A small room -- only 19 by 11 feet-- is drawing new families to Dollywood, many of which never thought they would be able to go.
The park is the first in the world to open a calming room specifically designed for children with autism. Dollywood's ride accessibility coordinator, Judy Toth, created the calming room with color schemes, blankets, and toys proven to help people with autism.
"I was just so amazed with these families. To me, the parents are heroes, bringing their children here to Dollywood knowing that they could be over stimulated by the sounds, by the sights. When I heard them [the families] say they were using our first aid station or our family restroom, why can't we do something more for them?" Toth asked herself.
Since it opened in May, Dollywood says more than 84 families have used the room. Dollywood documented at least 110 new families who visited the park, who never had before, because the room existed.
Alex Griffin, 14, has been coming to the park since he was a toddler. He can't tell you why he loves roller coasters -autism prevents him from speaking- but as soon as he hears the sounds of the theme park, he lights up.
"We would bring him when he was 2 or 3 and we would take him up here to the playground next to Thunderhead," said Alex's mother April Griffin. "And he would go to different spots on the playground and watch Thunderhead. One day he pulled away from me at the playground and ran over and got in line at Thunderhead and was trying to get on."
When he was tall enough, the Griffins gave in and let him ride Thunderhead. Now, there isn't a coaster in the park he won't try.
"He's just always had a draw to it. I don't know if it's the speed of it, or what?" April Griffin said, "He gets extremely excited when it goes by. He watches it as it runs its run."
But even in his happy place, there's no way to predict what could over stimulate Alex. Sensory overload is a common symptom of autism.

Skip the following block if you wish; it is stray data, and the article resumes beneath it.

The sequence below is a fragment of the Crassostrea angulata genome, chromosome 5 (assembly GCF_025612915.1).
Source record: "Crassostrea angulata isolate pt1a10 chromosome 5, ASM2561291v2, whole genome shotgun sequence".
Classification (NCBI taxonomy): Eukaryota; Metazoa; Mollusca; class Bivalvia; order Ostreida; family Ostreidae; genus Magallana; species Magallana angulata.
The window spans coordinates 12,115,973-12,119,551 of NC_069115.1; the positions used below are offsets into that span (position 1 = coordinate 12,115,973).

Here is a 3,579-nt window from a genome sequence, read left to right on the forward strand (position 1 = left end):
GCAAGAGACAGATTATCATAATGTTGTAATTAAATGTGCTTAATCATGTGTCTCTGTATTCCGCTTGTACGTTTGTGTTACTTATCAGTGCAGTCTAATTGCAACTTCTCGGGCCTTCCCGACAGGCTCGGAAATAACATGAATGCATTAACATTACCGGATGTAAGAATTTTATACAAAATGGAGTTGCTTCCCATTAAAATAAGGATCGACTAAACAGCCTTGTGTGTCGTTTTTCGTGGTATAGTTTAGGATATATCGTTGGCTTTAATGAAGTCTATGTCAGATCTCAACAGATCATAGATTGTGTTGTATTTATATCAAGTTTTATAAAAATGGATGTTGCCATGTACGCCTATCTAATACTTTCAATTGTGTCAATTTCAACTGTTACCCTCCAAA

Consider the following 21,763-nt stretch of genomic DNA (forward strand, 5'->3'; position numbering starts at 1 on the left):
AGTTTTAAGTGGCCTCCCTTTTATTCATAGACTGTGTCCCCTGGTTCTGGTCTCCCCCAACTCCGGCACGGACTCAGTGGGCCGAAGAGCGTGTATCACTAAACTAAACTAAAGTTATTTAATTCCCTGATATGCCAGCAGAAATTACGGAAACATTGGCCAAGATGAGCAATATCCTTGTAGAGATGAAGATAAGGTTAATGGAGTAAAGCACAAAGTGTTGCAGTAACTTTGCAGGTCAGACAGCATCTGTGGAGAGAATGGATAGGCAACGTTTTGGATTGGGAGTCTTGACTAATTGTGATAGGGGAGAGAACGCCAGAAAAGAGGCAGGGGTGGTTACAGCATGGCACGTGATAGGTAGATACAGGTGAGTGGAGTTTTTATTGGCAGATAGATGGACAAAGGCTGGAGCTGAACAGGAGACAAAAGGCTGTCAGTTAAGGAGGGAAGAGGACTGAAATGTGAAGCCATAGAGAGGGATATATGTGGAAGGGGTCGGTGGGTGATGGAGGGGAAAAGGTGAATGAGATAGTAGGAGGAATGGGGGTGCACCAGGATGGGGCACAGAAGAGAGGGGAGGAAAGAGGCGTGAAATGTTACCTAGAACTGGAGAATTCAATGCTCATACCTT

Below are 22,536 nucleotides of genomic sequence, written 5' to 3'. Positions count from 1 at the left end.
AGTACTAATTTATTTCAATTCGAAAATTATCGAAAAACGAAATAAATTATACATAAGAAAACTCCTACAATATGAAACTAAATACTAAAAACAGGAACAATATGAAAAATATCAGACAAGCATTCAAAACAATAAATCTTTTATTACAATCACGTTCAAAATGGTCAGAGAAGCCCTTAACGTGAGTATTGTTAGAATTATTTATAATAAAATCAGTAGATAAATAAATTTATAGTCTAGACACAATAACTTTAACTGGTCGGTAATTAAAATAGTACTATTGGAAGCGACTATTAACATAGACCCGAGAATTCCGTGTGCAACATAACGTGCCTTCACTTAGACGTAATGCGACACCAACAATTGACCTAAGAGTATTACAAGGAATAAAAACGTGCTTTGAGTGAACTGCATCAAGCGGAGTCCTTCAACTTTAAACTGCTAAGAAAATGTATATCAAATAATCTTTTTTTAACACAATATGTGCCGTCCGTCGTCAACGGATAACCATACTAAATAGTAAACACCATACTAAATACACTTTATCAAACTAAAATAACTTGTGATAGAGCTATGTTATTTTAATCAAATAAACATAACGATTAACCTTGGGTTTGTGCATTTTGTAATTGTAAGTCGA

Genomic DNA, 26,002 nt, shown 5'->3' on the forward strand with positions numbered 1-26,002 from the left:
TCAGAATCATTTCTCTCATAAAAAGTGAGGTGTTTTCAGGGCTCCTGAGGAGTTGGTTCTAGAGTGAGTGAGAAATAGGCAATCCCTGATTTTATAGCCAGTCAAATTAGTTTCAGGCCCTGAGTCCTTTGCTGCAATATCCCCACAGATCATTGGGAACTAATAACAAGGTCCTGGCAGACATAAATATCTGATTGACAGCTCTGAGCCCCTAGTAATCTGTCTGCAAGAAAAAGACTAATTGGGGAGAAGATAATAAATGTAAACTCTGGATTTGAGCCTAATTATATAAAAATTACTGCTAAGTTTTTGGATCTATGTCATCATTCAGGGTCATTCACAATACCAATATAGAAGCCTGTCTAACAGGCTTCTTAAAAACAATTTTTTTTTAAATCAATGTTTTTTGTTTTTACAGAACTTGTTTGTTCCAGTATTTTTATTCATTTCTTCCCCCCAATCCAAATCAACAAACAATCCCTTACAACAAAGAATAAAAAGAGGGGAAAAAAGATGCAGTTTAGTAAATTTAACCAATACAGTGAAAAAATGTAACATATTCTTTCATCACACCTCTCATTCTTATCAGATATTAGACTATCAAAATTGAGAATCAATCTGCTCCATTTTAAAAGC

"Even certain fabrics can cause him to have a change in his demeanor," April said. "He got sun block in his eye one time at Splash Country and that was one of the worst. He wouldn't let me get it out. It was a rough little bit to get him back."
The Griffins have always appreciated that Dollywood has spacious handicap waiting areas and family restrooms. This year, even though they haven't had to use it yet, having the calming room as a back up, is comforting.
"A lot of his classmates steer away from public places like this. So hopefully with this room they'll be able to come down more often," said Chad Griffin, Alex's dad.
"It feels better to know that he has a space he can go to if he needs it. We've tried to calm him in the car before and it can be a little difficult. You really have nowhere else to go that there isn't other people. Or that you can really reach him and soothe him in a way that can get him back in a way to enjoy the park," April Griffin said.
Maybe not every child with autism will crave coasters the way Alex does, but Dollywood wants them to feel welcome.
"This changes Alex's whole world. Being able to come here, being able to stay all day," April Griffin said, "This is a huge deal to him and other family's like us."
Dollywood says other parks are now looking into adding a calming room.
If you would like to use the room on your trip to the park, call 1-800-Dollywood (1-800-365-5996) in advance or visit the Ride Accessibility Center inside the park.